Talking Points:

- Global stock markets are off to a rough start to the week; the Synchronous Bear Flags that we discussed last week have all been broken as most equity markets are making lower-lows and lower-highs.

- We discussed the negative feedback loop currently being seen in markets to end last week, driven by US Dollar strength as the Fed continues to talk up higher rates. We hear from Ms. Yellen during her twice-annual congressional testimony later this week, and this can certainly hasten or reverse recent trends given her stance on upcoming rate hike expectations.

- Potential for volatility for the remainder of this week is extremely elevated. Make sure your risk management has been addressed, and if you’re looking for ways to generate trade ideas based on crowd positioning and sentiment, check out our Real-Time SSI. It’s free.

- We looked at the short stock play well ahead of this most recent bout of mayhem began, and some of those targets still remain active. Click here to access our Q1 forecasts.

Stocks are taking a hit to start the week: With much of Asia on holiday and China closed for the entire week in observance of Lunar New Year, this appeared like a prime opportunity for a quiet start to a potentially heavy week. But that was not to be; selling in Europe started on the open and hasn’t really calmed down yet. Given that we’re in a fresh start to the week and there’s been essentially no data to feed into these declines, this would indicate that we’re seeing either a) technical selling or b) a broader, ‘bigger picture’ theme take place. From most available signs, the latter would appear to be the operative case.

We discussed such a theme last week in relevance to the S&P 500, and how market turns often take time as investor sentiment flips. After the initial scare (such as we had in August and September of last year), many investors will often still remain bullish. This is when that buy the dip mentality comes back, and we had outlined that back in October of last year as Chinese stocks were enjoying a rip-roaring run back to the up-side. But, do all investors come back? After a fright of that nature, some investors are rightfully scared and stay on the sidelines. Some may even open short positions; whatever the case, this often leads to lower-highs as bullishness begins to wane.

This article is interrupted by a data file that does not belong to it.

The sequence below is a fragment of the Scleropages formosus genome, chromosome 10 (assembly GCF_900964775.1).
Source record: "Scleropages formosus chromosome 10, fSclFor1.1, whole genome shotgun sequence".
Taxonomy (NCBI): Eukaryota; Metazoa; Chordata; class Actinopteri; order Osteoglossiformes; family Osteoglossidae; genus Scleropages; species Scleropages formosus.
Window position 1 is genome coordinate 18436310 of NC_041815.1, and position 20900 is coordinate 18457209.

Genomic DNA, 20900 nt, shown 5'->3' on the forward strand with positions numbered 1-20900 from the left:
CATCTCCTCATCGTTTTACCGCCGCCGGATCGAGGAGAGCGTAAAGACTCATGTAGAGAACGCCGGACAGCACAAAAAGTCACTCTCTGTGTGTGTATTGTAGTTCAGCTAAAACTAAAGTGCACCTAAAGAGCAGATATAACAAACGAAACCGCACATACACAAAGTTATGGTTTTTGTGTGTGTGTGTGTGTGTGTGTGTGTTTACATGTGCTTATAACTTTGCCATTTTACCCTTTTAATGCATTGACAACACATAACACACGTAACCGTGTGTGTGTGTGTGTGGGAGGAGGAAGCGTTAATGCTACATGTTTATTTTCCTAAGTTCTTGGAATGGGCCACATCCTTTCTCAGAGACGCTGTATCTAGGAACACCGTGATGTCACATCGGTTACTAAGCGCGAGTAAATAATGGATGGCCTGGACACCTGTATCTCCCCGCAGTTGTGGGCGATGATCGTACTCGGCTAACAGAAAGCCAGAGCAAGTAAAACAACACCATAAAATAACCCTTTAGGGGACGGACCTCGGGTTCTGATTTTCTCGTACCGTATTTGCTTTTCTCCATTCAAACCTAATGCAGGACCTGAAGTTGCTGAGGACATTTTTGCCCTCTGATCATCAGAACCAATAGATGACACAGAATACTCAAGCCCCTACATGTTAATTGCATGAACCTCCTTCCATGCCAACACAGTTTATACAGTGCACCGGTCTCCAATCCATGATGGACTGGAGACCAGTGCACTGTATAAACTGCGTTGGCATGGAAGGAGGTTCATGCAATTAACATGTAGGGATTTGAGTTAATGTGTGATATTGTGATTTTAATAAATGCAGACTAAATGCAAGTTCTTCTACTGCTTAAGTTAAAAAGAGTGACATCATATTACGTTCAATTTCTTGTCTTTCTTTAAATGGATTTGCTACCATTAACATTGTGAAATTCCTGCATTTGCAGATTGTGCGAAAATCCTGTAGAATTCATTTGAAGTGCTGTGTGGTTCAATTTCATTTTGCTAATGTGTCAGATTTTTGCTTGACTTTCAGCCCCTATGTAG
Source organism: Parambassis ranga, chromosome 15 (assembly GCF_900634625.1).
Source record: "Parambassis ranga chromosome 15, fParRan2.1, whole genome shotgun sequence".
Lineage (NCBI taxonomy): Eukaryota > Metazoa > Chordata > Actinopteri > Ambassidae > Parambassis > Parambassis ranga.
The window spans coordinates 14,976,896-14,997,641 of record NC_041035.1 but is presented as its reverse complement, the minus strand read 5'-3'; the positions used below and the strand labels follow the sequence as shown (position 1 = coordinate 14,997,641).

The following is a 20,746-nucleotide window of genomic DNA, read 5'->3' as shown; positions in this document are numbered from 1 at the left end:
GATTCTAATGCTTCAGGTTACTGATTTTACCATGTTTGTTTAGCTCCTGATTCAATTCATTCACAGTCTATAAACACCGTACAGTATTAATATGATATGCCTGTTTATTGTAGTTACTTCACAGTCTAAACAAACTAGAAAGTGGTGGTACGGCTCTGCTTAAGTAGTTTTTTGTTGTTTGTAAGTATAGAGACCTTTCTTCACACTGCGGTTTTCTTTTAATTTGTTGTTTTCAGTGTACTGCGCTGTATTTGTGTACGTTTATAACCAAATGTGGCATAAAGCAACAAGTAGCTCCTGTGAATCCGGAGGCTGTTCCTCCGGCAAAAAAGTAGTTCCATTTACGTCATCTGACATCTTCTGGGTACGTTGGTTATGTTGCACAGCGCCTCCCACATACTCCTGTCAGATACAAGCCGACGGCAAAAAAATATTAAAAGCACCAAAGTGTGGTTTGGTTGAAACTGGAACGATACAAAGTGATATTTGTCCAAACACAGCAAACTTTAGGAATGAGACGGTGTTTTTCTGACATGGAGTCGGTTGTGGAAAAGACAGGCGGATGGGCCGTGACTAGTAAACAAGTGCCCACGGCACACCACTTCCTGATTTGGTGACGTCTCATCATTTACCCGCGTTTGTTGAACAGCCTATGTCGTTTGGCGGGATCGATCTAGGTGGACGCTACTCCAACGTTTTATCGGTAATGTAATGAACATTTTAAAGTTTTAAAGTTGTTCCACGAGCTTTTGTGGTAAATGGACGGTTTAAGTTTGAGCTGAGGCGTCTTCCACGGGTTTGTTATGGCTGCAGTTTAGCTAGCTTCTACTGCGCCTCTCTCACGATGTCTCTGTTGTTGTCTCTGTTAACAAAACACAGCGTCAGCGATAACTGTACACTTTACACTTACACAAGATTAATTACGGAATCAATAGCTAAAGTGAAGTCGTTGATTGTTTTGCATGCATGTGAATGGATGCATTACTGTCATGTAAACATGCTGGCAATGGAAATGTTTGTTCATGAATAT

This means that, unless something fundamentally changes, there are fewer buyers to push prices to new highs. This also means that there are likely fewer buyers on the sidelines waiting to ‘buy the dip.’ On the other side of this coin, the motivation to sell increases as a market is unable to make a new high. This leads to even fewer bulls and even more bears, and then this leads to lower-lows to go along with those lower-highs. This is the cycle that markets are constantly repeating. As the lower-lows get even lower and as lower-highs become even less frequent, the market moves on from a bullish to a bearish state and that old prior bias no longer ‘works.’ This is why price action is such a key tool for those that trade, it strips out the noise and focuses on what matters (executable prices and people actually backing their opinions with capital by taking on risk). We discussed this gyration as it had begun to happen in US Stocks a month ago.